En route to Palm Springs yesterday afternoon, I saw the news that the National Society of Film Critics had gone against the flow, where most would have expected a "Boyhood" win, and named Jean-Luc Godard's "Goodbye to Language" the year's best film. What I wasn't fully aware of until this morning was the wave of displeasure it apparently spurred.
In nominations announcements from those critics groups who bother with them, "Birdman" is far and away the leader, even if "Boyhood" remains the overall victor on the winning side. That played out again with the Central Ohio Film Critics Association, which handed Alejandro González Iñárritu's film 10 nominations Sunday morning. One wonders whether the film could lead with the Oscar nods, too, when they are announced in just 11 days.
PALM SPRINGS — The 26th annual Palm Springs International Film Festival lit up the desert night sky Saturday night with an awards gala recognizing top prospects in this year's Oscar race. Talent from films like "Gone Girl," "Birdman," "The Theory of Everything," "Still Alice" and "Wild," among others, was on hand to ring in the new year with towering statues dished out on a massive stage that seemed to scream out, "This is a serious awards season stop!"
Saturday afternoon, the National Society of Film Critics, "made up of many of the country’s most distinguished movie critics," announced the winners of its annual "Best of" vote. Critical darlings came out on top, with Jean-Luc Godard’s 3-D film "Goodbye to Language" prevailing in the Best Picture category.
Clearly drunk on Netflix’s mass uploading of all 10 "Friends" seasons, the Santa Barbara International Film Festival announced Friday evening that Jennifer Aniston would earn its Montecito Award. The fest’s prestigious accolade reconigzes a performer who has "given a series of classic and standout performances throughout his or her and whose style has made a major contribution to film." Previous winners include Oprah Winfrey, Daniel Day-Lewis, Geoffrey Rush, Julianne Moore, Kate Winslet, Javier Bradem, Naomi Watts, and Annette Bening. SBIFF honors Aniston for her "inspirational performance" in "Cake."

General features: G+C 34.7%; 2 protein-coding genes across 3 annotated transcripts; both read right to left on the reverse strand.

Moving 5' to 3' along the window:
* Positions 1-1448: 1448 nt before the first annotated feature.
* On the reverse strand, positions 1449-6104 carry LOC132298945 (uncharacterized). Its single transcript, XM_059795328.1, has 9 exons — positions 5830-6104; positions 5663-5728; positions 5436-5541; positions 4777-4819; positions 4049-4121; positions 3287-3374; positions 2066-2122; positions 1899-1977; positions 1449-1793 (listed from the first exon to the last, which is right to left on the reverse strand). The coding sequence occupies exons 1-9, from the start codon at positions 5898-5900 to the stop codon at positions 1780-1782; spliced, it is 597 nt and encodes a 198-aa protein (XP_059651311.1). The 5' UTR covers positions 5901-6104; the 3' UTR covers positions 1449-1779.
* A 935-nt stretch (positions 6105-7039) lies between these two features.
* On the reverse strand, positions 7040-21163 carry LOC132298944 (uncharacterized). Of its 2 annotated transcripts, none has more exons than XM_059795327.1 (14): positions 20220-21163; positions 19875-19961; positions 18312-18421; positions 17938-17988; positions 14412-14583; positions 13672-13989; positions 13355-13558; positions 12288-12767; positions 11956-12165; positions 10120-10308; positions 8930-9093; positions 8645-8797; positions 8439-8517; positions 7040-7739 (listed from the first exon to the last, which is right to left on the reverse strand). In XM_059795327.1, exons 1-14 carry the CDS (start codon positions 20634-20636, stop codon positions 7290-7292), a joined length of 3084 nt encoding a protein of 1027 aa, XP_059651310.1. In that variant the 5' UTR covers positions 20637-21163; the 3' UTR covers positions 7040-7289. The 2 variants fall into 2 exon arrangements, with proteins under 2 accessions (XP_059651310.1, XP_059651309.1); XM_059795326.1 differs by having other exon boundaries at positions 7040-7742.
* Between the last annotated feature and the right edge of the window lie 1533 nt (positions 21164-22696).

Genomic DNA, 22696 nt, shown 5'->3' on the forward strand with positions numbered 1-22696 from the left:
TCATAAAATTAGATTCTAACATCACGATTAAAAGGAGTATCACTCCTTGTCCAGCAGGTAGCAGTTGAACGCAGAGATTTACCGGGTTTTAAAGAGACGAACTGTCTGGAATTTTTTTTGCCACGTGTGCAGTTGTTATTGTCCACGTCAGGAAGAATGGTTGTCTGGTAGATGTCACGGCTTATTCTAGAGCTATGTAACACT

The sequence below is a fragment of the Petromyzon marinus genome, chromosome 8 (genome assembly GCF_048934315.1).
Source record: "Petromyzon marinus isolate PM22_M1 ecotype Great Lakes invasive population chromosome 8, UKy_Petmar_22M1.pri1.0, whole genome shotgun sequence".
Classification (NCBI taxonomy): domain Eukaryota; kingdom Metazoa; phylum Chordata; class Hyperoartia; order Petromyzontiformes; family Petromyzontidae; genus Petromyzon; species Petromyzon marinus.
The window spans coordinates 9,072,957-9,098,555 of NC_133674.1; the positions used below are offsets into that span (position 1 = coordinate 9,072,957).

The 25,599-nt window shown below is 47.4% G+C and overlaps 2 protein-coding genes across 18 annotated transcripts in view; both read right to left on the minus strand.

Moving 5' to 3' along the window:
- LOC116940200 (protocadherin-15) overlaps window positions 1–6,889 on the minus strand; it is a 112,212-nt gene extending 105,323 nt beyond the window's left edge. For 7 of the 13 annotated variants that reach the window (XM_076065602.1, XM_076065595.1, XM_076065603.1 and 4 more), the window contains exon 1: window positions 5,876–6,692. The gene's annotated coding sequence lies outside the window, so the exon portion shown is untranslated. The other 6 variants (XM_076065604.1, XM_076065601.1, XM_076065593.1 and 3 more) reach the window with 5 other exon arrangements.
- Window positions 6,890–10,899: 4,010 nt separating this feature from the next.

The on-going film vs. digital debate seemed to reach a bit of a fever pitch in 2014. A lot of that had to do with the fight by filmmakers like Martin Scorsese, Quentin Tarantino and Christopher Nolan to maintain Kodak's production of film stock. It was a fight they won in August, while the industry at large would surely prefer to march headlong into the (more affordable) future of ones and zeroes. But this "debate" has remained a somewhat nuanced one, even as the separate passionate sides have presented it as cut and dried.
The future of director commentaries is grim. Without physical DVD releases to bulk up with extras, digital downloads arrive bare boned. The new-fangled iTunes Extras could pave the way for a new era, or independently produced accompaniments could emerge — who wouldn’t pay $1.99 for a podcast commentary, new or old? — but for now, rambling explanations from our favorite filmmakers is a dying art.
Voters are, well, voting, ballots in hand, catching up with screeners and such. As already laid out earlier this week, there's plenty in the news to help curate the field in this way or that, but this is also the time for outright discovery. And you know what film is playing really, really well to voters lately? "Nightcrawler," that's what.
If you were looking for things to be shaken up a little bit in this year's Oscar race, the American Cinema Editors (ACE) offered a slight jolt Friday with the organization's 65th annual list of nominees for film editing. And if you were wondering if "Nightcrawler" might make a serious play on the circuit, well…
As the holiday season comes to a close, Paramount Pictures delivers one more gift. When the studio’s Martin Luther King Jr. biopic "Selma" opens wide on Jan. 9, the film will play for free in the town where it all started: Selma, Alabama.